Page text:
Mum guilt is absolutely real. There’s so much pressure, whether from myself, the people around me, society in general, to do “the right thing.” Whatever that means.
There’s lots of information on the internet about the benefits of breastfeeding. But my favourite source is the book called Cribsheet by Emily Oster. She looked into the studies and concluded that there’s evidence of some short term benefits and no evidence of long term benefits of breastfeeding. You’ll need to read the book to look at the nuances.
This post isn’t about giving advice as I don’t have any. Everyone says, “do what’s best for you and your family,” but that’s not helpful if you feel like you don’t know what you’re doing! It’s also not helpful when it’s said before or after a “breast is best” or breastfeeding advice or support speech.
Baby is 11 weeks old and I’ve only been breastfeeding. I’ve tried pumping, but it’s a logistical nightmare if you’re also breastfeeding and solo parenting for most of the week. I’m still on the fence about whether to slowly move to giving my baby formula. These are my thoughts.
Why I want to breastfeed
- Baby is thriving – this is really the weightiest factor.
- When I complain about breastfeeding, I’m told I’m “doing a great job.” And this is true. But now I feel like I “shouldn’t” change anything.
- I don’t have any breastfeeding issues anymore (boobs aren’t sore most of the time and my supply is fine).
- Breastfeeding is less of a hassle as I don’t have to think about bottles, especially when out and about. As someone very eloquently put it, “you can just whack him on the boob!”
- No mum guilt –
- Society pushes “breast is best,” with the consequently meaningless “do what’s best” caveat. It’s all over social media and government campaigns.
- I don’t feel like I have to explain myself to anyone.
- I’m hungry all the time (but this could just be the exhaustion) so I feel justified to eat my weight in chocolate
- Its cheaper (without counting all the 3am Amazon purchases I make).
- I probably won’t get my period yet.
- Breast milk poop is more bearable than formula milk poop (or so I’ve heard).
Why I want to stop breastfeeding
- I want my boobs back and I want to wear non-nursing clothes
- I don’t like the feeling of having a baby attached to me all day.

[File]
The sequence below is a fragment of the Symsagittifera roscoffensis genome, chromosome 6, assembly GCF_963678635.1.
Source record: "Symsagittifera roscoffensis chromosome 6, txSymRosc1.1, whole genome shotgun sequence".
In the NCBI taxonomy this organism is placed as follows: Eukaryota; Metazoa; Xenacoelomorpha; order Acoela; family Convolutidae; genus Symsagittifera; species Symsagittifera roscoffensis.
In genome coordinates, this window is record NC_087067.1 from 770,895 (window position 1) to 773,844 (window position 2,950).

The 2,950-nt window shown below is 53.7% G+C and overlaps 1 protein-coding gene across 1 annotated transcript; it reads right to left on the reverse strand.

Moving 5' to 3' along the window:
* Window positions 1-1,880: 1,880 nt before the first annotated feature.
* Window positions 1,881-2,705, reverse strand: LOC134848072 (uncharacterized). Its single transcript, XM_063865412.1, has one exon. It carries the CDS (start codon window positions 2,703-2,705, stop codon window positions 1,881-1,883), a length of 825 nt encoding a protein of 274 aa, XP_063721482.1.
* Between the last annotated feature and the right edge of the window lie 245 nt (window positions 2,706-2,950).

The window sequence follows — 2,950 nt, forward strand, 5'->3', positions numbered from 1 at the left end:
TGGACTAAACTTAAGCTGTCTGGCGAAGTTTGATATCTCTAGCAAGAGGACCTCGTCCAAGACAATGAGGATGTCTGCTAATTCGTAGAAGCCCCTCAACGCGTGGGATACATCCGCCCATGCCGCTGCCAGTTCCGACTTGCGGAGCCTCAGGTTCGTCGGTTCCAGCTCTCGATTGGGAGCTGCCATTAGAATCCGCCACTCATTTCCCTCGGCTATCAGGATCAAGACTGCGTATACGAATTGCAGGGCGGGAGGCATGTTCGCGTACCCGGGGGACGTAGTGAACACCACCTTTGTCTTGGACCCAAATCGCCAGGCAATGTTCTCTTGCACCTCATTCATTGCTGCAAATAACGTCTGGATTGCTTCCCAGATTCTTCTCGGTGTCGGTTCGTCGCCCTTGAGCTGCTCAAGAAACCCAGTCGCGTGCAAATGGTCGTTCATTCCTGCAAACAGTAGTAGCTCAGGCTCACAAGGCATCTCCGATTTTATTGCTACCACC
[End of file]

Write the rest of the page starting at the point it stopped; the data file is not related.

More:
- Other people can help me feed my baby, which allows me to be free to do other things, either for the house or for myself.
- I don’t like breastfeeding –
- I don’t feel the closeness or connection to my baby (please tell me I’m not the only one!).
- It makes me feel like a cow and that my boobs are there to be used.
- It makes me not want anyone to touch me.
- It’s uncomfortable.
- Because I don’t like breastfeeding, I want to delay feeds.
- I hate the feeling of comfort feeding.
- Formula feeding has a more predictable schedule, which will help me build a routine for myself (not the baby).
Why I don’t want to use formula
- Cleaning, sterilising, and making up bottles are a hassle. I’ll need to be very organised.
- I might not have time for myself or it might not help me feel like myself anyway –
- I still have to be the one to do the feeds most of the time.
- Getting other people to feed my baby will happen only once at night (husband) or only once in a while (if we decide to get someone to babysit).
- Feeding takes only at most 20 mins. Even if someone else feeds him, I’m still attached to him the rest of the time.
- Mum guilt –
- I feel like I have to explain myself to other people (who probably aren’t judging me anyway).
- There’s so much support for breastfeeding, which is great. But since I don’t have breastfeeding issues, I feel like I can’t justify using formula.
- It feels like I had “given in” or “given up.” Like I “lost” and everyone else who are still breastfeeding are “better” than me.
I’m at an impasse with myself, constantly arguing one way or the other. On hard days, formula wins. On okay days, breastfeeding does.
Can anyone else relate to this? I hope I’m not going crazy!